Now is the time for City Council to finally denounce religious discrimination in India
Council members didn’t pass a resolution last year condemning extremism targeting Christians and Muslims. This year, elected officials must right their wrongs and uphold India’s values of democracy, equality and secularism.
On Wednesday, India commemorated its 72nd annual Republic Day, a national holiday similar to America’s Fourth of July that celebrates India’s values of democracy, equality and secularism.
Chicago City Council had the chance in 2021 to pass a resolution in support of these values and in solidarity with the city’s Indian American community. Instead, the council shamefully failed.
Developments in India last month — including violent Hindu extremists attacking Christianity on Christmas and explicitly calling for a genocide of the country’s over 200 million Muslims — reveal that in its failure to stand up for democracy, the council has chosen to stand with India’s dictatorial Prime Minister Narendra Modi and his oppressive BJP government.
Prime Minister Modi’s government is so flagrantly oppressive towards its Christian community — 30 million strong — that it attacked St. Mother Teresa’s legacy, on Christmas Day no less, by blocking overseas funding for her organization Missionaries of Charity, one of the “most recognizable Christian charities in the world.” This attack on the Nobel Prize-winning St. Mother Teresa was accompanied by wide-ranging intimidation of the Christian community, including vigilantes vandalizing statues of Jesus Christ and gangs interfering with Christmas services.
The day after Christmas, a politician in Modi’s BJP party explicitly called for the conversion of Christians and other minorities to Hinduism, suggesting that Hindu temples set goals for numbers of individuals converted. These actions wholly contradict India’s founding values of a secular nation where all faiths are equal. While today Modi’s extremist policies target Mother Teresa’s organization, Modi’s political and ideological allies have shockingly erected statues and temples celebrating the man who assassinated Mahatma Gandhi in 1948.
Modi and his allies’ vision reveres violence, not only in the individual assassination of Gandhi but also on a national scale, explicitly calling for genocide against religious minorities. From Dec. 17-19, 2021 in the Hindu pilgrimage town of Haridwar, India’s politicians from Modi’s party joined Hindu religious leaders for a purported “religious convening” where leaders explicitly called for a genocide against India’s Muslim community.
A violent extremist religious leader stated that “If 100 of us are ready to kill two million of them, then we will win and make India a Hindu nation… Be ready to kill and go to jail.” At a Jan. 12 U.S. congressional briefing co-sponsored by a group of 17 human rights and interfaith organizations about the gathering in Hardiwar, Gregory Stanton, president of Genocide Watch, stated that the event “was exactly aimed at inciting the genocide of Muslims” and that “As the leader of India [Prime Minister Modi] has an obligation to denounce this genocidal speech... Yet, Narendra Modi has not spoken against it.”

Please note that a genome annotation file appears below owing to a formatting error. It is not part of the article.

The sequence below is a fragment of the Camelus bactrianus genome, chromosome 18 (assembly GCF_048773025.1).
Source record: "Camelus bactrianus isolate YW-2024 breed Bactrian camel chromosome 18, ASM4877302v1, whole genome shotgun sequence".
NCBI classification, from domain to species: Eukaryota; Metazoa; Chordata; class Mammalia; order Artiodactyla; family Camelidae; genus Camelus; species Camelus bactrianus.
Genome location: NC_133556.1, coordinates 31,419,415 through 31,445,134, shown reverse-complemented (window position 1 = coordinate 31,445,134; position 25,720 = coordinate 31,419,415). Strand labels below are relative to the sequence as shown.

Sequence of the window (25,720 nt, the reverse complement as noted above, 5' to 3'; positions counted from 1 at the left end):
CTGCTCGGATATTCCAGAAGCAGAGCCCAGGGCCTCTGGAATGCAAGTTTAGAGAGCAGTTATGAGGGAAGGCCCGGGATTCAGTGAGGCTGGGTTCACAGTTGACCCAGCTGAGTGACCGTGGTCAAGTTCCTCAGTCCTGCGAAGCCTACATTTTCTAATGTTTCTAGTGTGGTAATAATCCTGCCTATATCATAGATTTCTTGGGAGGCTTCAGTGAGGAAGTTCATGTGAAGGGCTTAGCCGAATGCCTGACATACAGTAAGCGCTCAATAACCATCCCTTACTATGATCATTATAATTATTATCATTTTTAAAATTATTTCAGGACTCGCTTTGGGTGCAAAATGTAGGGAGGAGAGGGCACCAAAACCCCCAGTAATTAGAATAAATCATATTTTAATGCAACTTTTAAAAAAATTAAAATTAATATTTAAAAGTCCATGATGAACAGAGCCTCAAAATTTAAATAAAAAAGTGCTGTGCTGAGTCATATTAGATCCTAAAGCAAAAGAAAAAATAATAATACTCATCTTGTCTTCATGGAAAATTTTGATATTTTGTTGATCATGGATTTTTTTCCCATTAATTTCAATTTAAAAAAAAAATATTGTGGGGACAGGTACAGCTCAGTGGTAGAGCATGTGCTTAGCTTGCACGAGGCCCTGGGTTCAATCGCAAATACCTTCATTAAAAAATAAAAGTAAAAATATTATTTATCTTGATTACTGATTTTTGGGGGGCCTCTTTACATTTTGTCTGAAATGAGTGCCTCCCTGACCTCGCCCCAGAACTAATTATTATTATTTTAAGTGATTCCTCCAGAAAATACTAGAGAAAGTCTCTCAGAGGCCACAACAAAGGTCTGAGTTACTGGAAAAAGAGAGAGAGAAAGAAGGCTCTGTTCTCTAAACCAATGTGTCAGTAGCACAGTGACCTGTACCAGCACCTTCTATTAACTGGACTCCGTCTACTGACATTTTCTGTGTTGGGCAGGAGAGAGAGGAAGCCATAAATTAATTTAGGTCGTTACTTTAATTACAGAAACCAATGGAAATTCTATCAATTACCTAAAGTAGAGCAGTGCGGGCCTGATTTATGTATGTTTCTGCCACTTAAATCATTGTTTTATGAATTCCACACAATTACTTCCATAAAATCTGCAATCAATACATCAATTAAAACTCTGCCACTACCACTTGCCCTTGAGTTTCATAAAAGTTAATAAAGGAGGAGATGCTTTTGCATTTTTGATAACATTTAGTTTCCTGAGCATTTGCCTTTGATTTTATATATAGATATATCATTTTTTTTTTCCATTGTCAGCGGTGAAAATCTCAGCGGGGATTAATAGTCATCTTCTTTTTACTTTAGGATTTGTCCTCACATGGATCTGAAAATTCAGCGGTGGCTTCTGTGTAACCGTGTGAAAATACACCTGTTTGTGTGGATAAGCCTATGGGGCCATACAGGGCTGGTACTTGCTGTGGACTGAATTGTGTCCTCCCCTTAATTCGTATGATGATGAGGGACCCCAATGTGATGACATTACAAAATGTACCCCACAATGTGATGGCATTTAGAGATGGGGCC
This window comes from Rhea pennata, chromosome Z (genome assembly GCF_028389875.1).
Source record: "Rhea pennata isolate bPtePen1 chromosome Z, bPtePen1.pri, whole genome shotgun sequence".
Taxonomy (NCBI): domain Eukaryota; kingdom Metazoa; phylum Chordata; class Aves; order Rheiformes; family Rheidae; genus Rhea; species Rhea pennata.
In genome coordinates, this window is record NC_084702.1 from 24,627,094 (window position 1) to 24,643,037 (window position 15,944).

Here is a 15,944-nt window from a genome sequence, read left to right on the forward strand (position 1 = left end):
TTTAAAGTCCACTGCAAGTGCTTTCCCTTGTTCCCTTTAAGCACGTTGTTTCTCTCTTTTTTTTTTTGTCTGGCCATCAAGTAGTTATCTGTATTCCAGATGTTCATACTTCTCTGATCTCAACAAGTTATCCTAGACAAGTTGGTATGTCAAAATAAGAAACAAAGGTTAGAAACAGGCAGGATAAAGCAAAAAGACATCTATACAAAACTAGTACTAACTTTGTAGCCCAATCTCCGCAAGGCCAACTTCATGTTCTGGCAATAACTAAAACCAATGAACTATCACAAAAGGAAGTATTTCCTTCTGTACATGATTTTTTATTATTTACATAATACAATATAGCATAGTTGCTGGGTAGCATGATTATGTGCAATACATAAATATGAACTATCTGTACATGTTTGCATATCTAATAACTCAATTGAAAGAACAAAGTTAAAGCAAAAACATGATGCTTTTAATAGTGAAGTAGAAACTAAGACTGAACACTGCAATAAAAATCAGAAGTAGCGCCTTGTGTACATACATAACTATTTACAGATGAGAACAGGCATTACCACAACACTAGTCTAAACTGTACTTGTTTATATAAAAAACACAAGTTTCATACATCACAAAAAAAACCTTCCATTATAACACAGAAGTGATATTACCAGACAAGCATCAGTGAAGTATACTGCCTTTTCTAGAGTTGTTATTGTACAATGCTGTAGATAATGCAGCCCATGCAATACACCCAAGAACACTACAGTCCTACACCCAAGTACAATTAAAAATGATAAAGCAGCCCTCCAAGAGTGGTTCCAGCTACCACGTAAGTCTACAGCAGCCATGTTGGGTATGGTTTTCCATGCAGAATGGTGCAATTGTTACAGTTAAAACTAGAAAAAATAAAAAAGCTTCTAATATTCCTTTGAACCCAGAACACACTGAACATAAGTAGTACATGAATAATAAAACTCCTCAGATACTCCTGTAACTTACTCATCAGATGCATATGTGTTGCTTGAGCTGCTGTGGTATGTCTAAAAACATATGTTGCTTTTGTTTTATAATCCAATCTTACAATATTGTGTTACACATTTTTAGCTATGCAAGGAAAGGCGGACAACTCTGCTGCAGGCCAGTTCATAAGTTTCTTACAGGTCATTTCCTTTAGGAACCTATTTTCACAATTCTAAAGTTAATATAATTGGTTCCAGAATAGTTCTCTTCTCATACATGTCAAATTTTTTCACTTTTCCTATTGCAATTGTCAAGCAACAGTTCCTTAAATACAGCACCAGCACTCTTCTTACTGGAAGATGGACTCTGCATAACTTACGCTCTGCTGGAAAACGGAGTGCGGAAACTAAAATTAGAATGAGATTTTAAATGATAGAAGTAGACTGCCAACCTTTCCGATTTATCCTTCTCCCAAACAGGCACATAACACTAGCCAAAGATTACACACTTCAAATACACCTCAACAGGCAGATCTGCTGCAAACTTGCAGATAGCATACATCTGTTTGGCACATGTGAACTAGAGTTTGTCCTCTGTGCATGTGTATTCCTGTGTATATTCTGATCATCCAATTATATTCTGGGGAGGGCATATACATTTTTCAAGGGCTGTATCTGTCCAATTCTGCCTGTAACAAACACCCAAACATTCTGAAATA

Sunita Viswanath, executive director of U.S.-based Hindus for Human Rights, stated that “The speeches made in Haridwar are an explicit call for genocide against Muslims by religious leaders who are close to the ruling party, the government.” The Indian government’s participation in such alarming events demonstrates just how dire the situation in India is.
Breaking ranks with a multi-city movement
The renowned South African Archbishop and activist, the late Desmond Tutu, said that “If you are neutral in situations of injustice, you have chosen the side of the oppressor.” In voting down the 2020 resolution honoring India’s Republic Day, some council members cited a flawed argument propagated by pro-Modi supporters that the resolution was “divisive.” Pro-Modi supporters proudly gang up to target minority communities in India (as described above), but would be outraged and demand justice if their own minority faith faced this same oppression here in the U.S.
The City Council also broke ranks with a movement in over 10 other cities that passed resolutions in support of India’s democratic values, including in Seattle; San Francisco; Albany, New York; Cambridge, Massachusetts; St. Paul, Minnesota; and within Illinois, including Riverdale and Harvey).
This year, elected officials in Chicago and Illinois must right their wrongs. They must act to uphold the values of India’s Republic Day — democracy, equality and secularism. That action is necessary to send a clear message to Prime Minister Modi that Chicago and the U.S. will not stand by as Hindu extremists force the conversion of Christians and perpetrate an announced genocide against Muslims.
Pushkar Sharma and Cyrus Rab are members of the Chicago Coalition for Human Rights in India.
Sharma has worked for the United Nations High Commissioner for Human Rights and for the United Nations in Kosovo, the Gaza Strip, Colombia, Myanmar, and Iraq. Rab is a human rights and education activist based in Chicago.
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